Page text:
The world, once again, pilloried Finance as the Great Evil. Anti-Finance voices added adherents and decibels. The same voices chorused against Facebook and Apple. The latter were blamed for fanning hype and euphoria, leading to widespread distress.
In the Great Battle of Technology and Finance, there was no winner.
Meanwhile, the central protagonists in the drama of euphoria, who were now railing against the above ills, never paused to point a finger at themselves.
In the past century, affluence increased greatly, eager parents could send their future Newtons to big-name schools, which tried furthering education. Schools did a commendable job of schooling folks in tailoring individual actions to suit immediate self-interests but did not teach the art of contemplating the consequences of collective individual efforts. We began believing in the limitless powers of our knowledge. Soon Hubris came knocking and Prudence made a quiet exit.
Not content with building bridges and railroads, man extended ingenuity to other areas. Financial instruments were one such serendipitous invention. Real assets – land, gold, metals – were gradually superseded by paper assets. The benefits of this transition, while real, gradually fostered excesses which began ending disastrously. Attempts at plugging holes only led to creation of new ones. Nobody had/(s) solutions but that does not dissuade us from creating the illusion of finding one.
…and so it is fashionable today to vilify finance as the root cause of our woes. Given this, it is our humble duty to do our bit in furthering this notion. What better way to make a case than engender a crisis?
Yours truly offers a prospect that carries a high probability of culminating in a disaster of gargantuan proportions.
Since gadgets have come to be considered yardsticks of coolness today, we begin with Apple’s battery of products. The launch of the latest iPad was a widely watched event. Even as the price of the latest gizmo was announced, prices of earlier versions of the iPad dropped.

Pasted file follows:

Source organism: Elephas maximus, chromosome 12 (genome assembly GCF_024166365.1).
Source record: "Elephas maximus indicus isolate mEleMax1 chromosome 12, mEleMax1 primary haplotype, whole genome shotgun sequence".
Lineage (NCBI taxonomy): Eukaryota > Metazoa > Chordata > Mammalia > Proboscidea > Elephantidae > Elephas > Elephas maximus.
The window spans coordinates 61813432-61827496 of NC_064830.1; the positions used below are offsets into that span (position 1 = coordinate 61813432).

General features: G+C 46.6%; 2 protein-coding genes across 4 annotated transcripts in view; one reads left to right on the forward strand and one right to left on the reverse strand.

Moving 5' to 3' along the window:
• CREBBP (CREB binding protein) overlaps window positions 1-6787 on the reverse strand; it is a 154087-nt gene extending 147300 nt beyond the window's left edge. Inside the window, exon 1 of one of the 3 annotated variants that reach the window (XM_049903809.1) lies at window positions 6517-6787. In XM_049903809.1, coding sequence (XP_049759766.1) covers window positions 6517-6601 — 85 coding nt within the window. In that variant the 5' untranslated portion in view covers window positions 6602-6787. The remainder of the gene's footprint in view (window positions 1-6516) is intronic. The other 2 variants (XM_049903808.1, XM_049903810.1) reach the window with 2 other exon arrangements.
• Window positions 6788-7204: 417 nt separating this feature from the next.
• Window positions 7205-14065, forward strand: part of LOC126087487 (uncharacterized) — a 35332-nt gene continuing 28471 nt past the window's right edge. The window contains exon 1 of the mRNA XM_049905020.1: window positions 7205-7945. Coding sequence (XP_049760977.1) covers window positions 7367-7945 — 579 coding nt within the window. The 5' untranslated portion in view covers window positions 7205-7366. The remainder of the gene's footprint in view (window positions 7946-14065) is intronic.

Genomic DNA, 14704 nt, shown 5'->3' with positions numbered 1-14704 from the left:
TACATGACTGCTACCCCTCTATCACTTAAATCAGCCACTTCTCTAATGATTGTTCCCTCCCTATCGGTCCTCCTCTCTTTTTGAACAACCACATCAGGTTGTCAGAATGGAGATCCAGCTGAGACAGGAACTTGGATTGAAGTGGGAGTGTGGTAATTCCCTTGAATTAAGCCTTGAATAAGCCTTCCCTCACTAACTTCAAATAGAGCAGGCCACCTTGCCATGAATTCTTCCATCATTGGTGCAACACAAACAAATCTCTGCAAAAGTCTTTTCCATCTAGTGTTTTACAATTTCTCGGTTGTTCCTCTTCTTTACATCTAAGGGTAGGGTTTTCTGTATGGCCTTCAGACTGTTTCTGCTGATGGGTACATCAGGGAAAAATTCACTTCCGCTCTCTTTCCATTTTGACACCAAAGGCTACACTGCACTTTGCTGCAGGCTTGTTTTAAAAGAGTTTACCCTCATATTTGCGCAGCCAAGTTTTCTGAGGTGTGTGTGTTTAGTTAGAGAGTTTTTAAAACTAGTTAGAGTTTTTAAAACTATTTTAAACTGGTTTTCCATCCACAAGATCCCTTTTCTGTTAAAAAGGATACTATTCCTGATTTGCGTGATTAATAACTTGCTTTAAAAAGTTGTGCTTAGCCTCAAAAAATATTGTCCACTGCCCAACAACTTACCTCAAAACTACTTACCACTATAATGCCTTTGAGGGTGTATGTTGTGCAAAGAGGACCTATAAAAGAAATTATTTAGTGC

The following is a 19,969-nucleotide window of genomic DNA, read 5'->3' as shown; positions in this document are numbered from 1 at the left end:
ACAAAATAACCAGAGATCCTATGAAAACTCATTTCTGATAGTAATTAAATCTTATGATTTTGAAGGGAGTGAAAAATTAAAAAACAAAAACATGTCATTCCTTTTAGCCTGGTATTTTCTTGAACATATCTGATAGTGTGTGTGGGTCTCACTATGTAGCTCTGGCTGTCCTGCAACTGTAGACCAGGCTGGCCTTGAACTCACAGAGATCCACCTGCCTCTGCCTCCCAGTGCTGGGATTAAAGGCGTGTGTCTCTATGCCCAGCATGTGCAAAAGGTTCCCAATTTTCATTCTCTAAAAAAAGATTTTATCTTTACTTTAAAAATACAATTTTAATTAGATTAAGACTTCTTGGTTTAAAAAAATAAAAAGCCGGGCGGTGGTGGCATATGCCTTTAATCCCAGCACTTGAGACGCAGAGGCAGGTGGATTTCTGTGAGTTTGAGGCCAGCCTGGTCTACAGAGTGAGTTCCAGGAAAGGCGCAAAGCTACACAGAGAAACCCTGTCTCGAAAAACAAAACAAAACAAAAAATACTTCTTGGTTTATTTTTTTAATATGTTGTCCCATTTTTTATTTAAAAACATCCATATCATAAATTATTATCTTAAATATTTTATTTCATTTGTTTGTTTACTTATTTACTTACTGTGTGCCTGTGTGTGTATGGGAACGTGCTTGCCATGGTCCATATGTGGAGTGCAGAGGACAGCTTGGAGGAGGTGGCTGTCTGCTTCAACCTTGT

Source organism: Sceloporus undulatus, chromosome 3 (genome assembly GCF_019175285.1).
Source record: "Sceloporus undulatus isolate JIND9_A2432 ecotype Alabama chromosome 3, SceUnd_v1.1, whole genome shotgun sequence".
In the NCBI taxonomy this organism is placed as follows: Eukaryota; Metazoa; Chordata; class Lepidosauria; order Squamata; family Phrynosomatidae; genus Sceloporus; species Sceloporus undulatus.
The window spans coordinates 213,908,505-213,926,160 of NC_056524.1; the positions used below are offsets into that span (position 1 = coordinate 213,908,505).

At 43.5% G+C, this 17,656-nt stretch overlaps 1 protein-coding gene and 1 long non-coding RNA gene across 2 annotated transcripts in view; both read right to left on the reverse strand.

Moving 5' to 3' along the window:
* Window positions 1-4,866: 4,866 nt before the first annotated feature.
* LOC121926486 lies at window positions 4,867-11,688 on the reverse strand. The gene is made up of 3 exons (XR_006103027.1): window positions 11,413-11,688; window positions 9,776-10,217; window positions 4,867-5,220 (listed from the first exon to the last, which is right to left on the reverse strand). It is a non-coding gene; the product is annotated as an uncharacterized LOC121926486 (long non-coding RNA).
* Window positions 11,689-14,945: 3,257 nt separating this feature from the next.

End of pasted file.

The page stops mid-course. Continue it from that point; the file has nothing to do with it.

One of the near maxims in the technology world is that a launch of a newer version causes prices of older versions to drop, sometimes precipitously and permanently. The first step would involve creating instruments that derived values from the prices of various versions of the iPad. Once such derivative instruments come into existence, one would buy the instrument that mirrors the latest product (we’ll refer to the derivative instrument as IPD 3, for simplicity) and simultaneously sell the instrument that mirrors the older versions (IPD X).
Crowds, apart from mongrels, are among man’s best friends and should be tapped appropriately. Generally, anything new in the technology world evokes frenzied interest. As flashing the latest gadget seems to have a direct bearing on one’s societal and social media standing, demand for iPad3 would be immense; accompanied by a concomitant decline in demand for older versions. Prices of IPD 3 would increase, while IPD X would fall. The above suggested trade would yield juicy, almost-certain gains. Near risk-free arbitrage.
Fools do in the end what the wise do in the beginning. Once the earliest adopters of this trade make out with handsome gains, the crowd would, as they always do, latch on to the operation. Soon demand for IPD 3, the paper product, would outweigh demand for iPad3, the real product, leading to divergence in prices of the real and paper instruments. The seeds of disaster would begin to sprout…